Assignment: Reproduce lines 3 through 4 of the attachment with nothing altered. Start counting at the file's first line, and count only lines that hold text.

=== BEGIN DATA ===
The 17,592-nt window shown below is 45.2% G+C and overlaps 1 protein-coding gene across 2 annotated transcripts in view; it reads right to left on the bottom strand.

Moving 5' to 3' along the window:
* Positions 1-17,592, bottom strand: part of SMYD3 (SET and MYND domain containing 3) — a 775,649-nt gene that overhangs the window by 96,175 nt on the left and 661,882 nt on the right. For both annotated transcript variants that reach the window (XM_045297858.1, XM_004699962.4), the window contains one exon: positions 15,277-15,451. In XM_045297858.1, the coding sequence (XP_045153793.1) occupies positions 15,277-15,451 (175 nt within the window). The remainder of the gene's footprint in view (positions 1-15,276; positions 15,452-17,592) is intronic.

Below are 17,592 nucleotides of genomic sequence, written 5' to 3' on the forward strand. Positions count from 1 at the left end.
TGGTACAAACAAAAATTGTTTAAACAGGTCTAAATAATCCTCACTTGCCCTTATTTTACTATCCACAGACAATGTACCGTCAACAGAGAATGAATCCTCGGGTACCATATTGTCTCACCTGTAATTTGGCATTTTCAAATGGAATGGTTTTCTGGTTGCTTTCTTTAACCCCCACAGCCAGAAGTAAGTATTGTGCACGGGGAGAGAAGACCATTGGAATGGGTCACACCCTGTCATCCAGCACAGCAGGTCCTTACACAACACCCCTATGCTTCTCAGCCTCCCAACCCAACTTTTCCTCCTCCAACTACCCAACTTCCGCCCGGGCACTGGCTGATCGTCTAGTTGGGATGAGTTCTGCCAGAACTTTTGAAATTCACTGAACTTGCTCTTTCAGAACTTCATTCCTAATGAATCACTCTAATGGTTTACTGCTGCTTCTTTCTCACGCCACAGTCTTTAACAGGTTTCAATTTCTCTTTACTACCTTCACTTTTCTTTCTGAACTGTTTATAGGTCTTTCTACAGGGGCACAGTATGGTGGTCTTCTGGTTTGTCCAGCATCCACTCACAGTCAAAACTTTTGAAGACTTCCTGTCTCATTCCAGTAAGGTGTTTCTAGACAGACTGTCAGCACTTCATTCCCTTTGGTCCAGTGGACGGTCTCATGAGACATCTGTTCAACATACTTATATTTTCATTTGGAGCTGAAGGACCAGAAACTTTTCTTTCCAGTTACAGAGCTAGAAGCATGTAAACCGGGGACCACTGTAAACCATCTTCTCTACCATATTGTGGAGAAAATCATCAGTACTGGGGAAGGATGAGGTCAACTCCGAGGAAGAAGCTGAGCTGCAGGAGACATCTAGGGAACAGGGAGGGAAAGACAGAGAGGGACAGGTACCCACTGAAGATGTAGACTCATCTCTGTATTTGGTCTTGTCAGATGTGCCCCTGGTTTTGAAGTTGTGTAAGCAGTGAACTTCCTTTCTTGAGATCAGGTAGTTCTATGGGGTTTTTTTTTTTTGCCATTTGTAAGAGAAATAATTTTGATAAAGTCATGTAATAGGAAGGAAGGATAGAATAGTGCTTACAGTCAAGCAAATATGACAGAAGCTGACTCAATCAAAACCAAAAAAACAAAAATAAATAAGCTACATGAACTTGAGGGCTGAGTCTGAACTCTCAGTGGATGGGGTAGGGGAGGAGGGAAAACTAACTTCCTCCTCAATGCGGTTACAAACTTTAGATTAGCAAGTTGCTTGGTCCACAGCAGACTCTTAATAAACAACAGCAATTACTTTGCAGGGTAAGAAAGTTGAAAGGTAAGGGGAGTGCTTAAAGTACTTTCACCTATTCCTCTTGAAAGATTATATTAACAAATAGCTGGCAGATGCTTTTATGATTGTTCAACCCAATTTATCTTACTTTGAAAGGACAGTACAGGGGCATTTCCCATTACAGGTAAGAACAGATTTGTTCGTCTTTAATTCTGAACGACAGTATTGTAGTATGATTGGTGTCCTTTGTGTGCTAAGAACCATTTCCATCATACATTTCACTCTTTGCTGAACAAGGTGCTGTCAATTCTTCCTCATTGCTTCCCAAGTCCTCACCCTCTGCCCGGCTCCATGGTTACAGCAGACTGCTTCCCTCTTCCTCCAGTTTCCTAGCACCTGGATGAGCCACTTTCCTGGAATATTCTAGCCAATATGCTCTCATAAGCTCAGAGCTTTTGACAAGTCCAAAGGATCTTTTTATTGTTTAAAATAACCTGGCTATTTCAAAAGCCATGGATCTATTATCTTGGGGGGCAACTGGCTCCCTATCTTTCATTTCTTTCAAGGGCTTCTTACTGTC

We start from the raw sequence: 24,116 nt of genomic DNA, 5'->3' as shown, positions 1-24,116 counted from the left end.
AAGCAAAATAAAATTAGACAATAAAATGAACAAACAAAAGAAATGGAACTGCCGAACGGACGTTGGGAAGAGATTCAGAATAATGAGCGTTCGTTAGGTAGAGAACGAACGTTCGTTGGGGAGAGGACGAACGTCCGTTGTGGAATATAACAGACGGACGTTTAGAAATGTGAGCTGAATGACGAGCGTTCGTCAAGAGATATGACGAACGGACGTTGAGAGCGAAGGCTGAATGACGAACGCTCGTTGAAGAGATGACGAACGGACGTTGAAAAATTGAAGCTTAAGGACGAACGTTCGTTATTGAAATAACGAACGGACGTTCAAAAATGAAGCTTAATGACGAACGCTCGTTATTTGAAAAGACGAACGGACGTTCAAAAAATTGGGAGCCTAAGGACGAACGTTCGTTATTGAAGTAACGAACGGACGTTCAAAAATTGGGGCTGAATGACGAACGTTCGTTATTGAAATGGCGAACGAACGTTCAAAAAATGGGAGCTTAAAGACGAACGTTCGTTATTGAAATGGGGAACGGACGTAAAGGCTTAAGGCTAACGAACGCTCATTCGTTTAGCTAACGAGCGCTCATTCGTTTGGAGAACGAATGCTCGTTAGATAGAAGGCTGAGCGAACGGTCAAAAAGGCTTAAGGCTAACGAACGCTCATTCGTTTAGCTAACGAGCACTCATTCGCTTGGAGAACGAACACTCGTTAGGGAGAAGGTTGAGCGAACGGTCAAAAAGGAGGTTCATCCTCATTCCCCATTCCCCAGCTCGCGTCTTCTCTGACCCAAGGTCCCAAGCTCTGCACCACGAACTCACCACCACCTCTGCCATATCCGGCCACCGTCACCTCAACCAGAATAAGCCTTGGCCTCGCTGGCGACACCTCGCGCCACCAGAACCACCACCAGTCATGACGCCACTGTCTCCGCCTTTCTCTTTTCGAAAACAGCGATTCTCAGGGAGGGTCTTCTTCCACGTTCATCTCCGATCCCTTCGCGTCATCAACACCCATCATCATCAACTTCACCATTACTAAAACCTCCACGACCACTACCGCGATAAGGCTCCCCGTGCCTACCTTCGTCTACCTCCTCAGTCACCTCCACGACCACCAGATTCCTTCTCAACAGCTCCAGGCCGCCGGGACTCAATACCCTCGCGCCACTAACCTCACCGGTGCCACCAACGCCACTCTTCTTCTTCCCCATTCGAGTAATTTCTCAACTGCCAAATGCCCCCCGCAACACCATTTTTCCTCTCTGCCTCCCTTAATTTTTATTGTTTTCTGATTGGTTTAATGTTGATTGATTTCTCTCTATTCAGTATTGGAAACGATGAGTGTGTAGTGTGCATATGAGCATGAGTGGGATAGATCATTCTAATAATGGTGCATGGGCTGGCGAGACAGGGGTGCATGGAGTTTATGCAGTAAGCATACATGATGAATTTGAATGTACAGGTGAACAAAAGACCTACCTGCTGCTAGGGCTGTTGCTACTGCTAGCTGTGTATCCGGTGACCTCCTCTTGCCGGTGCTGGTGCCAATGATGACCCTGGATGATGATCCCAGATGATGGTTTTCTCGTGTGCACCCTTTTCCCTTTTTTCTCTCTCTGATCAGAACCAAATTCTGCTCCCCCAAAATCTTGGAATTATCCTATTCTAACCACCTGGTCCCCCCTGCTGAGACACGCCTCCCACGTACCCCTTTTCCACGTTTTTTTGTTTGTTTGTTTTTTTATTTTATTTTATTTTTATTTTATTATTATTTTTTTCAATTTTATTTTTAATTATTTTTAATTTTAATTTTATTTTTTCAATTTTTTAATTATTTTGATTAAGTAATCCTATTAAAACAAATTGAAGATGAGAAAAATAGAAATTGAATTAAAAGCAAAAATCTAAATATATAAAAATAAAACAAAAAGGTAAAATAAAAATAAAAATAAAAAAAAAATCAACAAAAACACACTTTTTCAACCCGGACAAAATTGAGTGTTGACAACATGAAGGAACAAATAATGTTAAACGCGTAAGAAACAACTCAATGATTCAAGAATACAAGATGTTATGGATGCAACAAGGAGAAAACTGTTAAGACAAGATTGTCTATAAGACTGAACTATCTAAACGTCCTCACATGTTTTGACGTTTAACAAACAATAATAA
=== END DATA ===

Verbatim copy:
* Positions 1-17,592, bottom strand: part of SMYD3 (SET and MYND domain containing 3) — a 775,649-nt gene that overhangs the window by 96,175 nt on the left and 661,882 nt on the right. For both annotated transcript variants that reach the window (XM_045297858.1, XM_004699962.4), the window contains one exon: positions 15,277-15,451. In XM_045297858.1, the coding sequence (XP_045153793.1) occupies positions 15,277-15,451 (175 nt within the window). The remainder of the gene's footprint in view (positions 1-15,276; positions 15,452-17,592) is intronic.

Below are 17,592 nucleotides of genomic sequence, written 5' to 3' on the forward strand. Positions count from 1 at the left end.